Even his once reluctant workers have long since bought into his vision. “It is human nature to resist change,” John acknowledges, “but our dedicated staff now fully realize that these changes have benefited the company and themselves. They just have to look down the road to our neighbouring communities to see examples of the potato packing operations that did not survive.”

Griffin, on the other hand, has experienced revenue growth of 34 per cent since 2013, harvesting 50 million pounds of potatoes annually to help keep the packing plant operating almost year round.

And that too is far from the end of plans for growth. “Our number one goal for the next five years,” John says today, “is to expand our sales by 50 per cent plus.”

Much of the company’s short-term ambitions hang on the potential of a new-to-North-America potato variety called the Rooster.

The Rooster — a versatile, red-skinned, light-yellow-fleshed, drier-than-usual potato with a fluffy texture and a nutty flavour that’s good for baking, roasting or mashing — was created from cross breeding at Ireland’s Oak Park agricultural research and development centre in the early 1990s. Although John remembers hearing about the potato during his own visit to Ireland in 2001, “I didn’t really pay any attention the first time I heard the name.”

That changed in 2010 after John traveled to Boston as part of a trade mission. At the time, Pat Binns, a former Prince Edward Island premier and federal MP, had just assumed his new role as Canada’s Consul General in Boston after a three-year stint as the country’s ambassador to Ireland. Perhaps not surprisingly, the Binns and the Griffins knew each other from Prince Edward Island.

“John,” said Binns’ wife Carol, “you have to get Roosters!”

are 10 sub-committees operating under John’s direction, overseeing everything from quality control, to food safety, to crop improvement. The team meets monthly to review performance and, once a year, goes on a retreat to revisit and revise the business plan.

Even his once reluctant workers have long since bought into his vision. “It is human nature to resist change,” John acknowledges, “but our dedicated staff now fully realize that these changes have benefited the company and themselves. They just have to look down the road to our neighbouring communities to see examples of the potato packing operations that did not survive.”

Griffin, on the other hand, has experienced revenue growth of 34 per cent since 2013, harvesting 50 million pounds of potatoes annually to help keep the packing plant operating almost year round.
And that too is far from the end of plans for growth. “Our number one goal for the next five years,” John says today, “is to expand our sales by 50 per cent plus.”

Much of the company’s short-term ambitions hang on the potential of a new-to-North-America potato variety called the Rooster.

The Rooster — a versatile, red-skinned, light-yellow-fleshed, drier-than-usual potato with a fluffy texture and a nutty flavour that’s good for baking, roasting or mashing — was created from cross breeding at Ireland’s Oak Park agricultural research and development centre in the early 1990s. Although John remembers hearing about the potato during his own visit to Ireland in 2001, “I didn’t really pay any attention the first time I heard the name.”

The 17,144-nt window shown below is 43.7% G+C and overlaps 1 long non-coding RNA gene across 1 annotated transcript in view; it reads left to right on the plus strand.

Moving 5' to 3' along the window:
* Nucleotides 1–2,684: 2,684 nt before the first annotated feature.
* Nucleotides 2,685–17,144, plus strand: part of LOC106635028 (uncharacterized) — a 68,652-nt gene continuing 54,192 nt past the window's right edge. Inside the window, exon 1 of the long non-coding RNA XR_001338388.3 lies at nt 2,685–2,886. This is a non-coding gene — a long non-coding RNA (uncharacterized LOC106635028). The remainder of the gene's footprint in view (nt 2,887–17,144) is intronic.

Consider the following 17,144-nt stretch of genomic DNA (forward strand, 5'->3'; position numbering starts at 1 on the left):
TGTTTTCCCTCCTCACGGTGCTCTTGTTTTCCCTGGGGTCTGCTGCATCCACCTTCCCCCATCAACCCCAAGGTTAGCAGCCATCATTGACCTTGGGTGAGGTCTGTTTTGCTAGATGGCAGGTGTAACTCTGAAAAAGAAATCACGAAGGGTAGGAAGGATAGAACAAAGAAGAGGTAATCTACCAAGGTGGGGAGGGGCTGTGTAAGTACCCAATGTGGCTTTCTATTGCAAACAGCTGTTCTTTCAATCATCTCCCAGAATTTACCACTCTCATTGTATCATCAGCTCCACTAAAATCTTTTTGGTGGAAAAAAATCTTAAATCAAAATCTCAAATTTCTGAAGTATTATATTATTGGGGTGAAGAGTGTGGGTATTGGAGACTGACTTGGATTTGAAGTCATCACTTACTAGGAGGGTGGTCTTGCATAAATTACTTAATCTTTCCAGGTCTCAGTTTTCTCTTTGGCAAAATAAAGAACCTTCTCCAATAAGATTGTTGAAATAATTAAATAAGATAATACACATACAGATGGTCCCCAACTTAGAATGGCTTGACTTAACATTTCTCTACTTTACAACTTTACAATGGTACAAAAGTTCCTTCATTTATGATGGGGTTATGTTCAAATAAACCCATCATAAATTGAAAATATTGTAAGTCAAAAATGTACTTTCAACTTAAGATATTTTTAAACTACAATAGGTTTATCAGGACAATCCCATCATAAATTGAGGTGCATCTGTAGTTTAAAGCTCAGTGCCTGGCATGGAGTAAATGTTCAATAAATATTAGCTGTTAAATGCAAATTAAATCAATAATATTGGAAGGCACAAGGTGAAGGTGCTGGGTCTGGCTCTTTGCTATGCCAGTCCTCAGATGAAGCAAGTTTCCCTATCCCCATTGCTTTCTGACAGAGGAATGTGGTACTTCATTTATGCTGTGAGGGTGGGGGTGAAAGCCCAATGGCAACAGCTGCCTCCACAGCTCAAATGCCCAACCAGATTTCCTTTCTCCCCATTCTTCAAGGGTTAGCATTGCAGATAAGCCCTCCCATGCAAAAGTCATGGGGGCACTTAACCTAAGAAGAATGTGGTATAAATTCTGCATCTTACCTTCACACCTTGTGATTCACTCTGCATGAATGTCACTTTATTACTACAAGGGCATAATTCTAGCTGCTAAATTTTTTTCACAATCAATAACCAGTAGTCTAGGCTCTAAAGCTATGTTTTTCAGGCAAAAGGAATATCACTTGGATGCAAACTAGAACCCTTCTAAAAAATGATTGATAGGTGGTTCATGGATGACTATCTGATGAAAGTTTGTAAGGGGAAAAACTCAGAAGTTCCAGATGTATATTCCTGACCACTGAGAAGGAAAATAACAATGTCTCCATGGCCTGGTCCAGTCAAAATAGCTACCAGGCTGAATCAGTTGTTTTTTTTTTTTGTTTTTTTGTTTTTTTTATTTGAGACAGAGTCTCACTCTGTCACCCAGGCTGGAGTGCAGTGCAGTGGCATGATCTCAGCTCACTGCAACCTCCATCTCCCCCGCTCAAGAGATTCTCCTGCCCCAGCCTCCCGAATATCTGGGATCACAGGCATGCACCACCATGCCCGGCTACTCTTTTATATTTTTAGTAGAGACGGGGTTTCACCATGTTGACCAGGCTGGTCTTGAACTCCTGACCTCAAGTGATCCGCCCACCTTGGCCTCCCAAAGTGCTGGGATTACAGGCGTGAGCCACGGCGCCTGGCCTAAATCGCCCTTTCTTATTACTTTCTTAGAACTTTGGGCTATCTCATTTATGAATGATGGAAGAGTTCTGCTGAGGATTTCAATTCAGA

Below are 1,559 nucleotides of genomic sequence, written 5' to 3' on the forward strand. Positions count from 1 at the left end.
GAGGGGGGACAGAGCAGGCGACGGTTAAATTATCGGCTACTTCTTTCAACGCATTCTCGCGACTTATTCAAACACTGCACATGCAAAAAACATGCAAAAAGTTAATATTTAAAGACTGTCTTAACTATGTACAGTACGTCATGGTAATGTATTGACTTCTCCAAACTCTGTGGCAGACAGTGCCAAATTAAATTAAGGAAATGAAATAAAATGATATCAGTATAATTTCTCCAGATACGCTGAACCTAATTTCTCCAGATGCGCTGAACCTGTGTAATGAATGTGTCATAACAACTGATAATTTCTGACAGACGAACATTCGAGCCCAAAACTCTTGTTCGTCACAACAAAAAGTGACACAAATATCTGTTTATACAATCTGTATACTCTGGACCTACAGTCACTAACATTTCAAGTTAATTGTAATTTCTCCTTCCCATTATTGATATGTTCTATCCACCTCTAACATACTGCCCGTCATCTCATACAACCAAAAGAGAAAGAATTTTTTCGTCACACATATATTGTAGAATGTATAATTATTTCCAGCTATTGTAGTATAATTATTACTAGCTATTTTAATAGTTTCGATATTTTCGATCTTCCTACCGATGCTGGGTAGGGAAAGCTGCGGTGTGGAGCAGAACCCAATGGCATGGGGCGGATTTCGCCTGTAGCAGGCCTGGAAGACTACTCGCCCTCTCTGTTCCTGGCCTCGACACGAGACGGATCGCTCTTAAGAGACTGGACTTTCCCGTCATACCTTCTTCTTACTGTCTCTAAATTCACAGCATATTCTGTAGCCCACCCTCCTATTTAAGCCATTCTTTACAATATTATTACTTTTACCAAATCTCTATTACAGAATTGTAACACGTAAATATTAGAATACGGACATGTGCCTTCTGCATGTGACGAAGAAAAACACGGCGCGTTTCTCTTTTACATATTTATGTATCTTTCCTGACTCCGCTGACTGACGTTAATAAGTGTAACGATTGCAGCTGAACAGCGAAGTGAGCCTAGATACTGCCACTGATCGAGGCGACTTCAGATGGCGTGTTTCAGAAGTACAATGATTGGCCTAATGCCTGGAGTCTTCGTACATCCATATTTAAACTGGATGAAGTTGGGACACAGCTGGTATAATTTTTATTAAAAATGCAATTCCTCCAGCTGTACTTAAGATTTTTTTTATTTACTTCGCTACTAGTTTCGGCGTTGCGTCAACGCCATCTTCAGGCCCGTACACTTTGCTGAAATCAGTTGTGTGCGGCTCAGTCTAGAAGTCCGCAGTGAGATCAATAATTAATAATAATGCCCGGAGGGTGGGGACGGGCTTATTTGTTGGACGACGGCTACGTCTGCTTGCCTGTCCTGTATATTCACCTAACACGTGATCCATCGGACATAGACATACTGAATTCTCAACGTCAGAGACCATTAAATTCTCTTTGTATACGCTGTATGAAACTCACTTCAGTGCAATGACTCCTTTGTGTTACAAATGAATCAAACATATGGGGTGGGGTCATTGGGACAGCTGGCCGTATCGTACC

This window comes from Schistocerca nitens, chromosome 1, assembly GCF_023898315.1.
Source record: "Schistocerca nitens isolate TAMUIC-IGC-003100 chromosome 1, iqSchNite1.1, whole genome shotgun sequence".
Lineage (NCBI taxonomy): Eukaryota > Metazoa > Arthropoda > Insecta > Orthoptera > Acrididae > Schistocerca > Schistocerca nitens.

That changed in 2010 after John traveled to Boston as part of a trade mission. At the time, Pat Binns, a former Prince Edward Island premier and federal MP, had just assumed his new role as Canada’s Consul General in Boston after a three-year stint as the country’s ambassador to Ireland. Perhaps not surprisingly, the Binns and the Griffins knew each other from Prince Edward Island.

“John,” said Binns’ wife Carol, “you have to get Roosters!”

By then, Roosters had become Ireland’s “favourite potato,” accounting for more than 70 per cent of table potato sales. Conveniently, the U.K.’s “favourite potato grower” — Albert Bartlett and Sons — was looking for U.S. and Canadian partners to bring the Rooster to North America.

It was a marriage made in potato heaven. Bartlett, similar to W.P. Griffin, is a 60-year-old, family-run farm business that boasts a focus on specialty potatoes, value-added potato products — and continuous, innovative growth.

In 2013, Griffin and Bartlett inked a deal. Now, says John, “we need to prove to the Albert Bartlett group that we are their flagship partner for growing and packaging in North America… If Rooster becomes a household word like it has in the U.K., it’s going to be a very big deal.”

The Rooster is already finding its place on shelves in Walmart and Costco stores across North America. And, on St. Patrick’s Day this year, Sobeys offered free sampling and food demonstrations to introduce the Rooster’s cooking possibilities to customers here.

To meet demand, John understands W.P. Griffin will have to partner with other growers across Price Edward Island. “Our operation has some extra capacity,” John explains, “but as we reach full capacity it makes more sense to partner with other growers.” That’s been keeping John busy identifying potential new growers, visiting their farms, signing contracts and planning scheduling and delivery. Last year Griffin even hired a crop agronomist to help his new growers transition to producing the Rooster and other newer varieties like the high in anti-oxidants, purple-fleshed Purple Petites, which Griffin also launched this year.

Some things, of course, don’t change — like the company’s commitment to change. “New customers, new products and new technologies,” John says. “We like to keep moving forward!”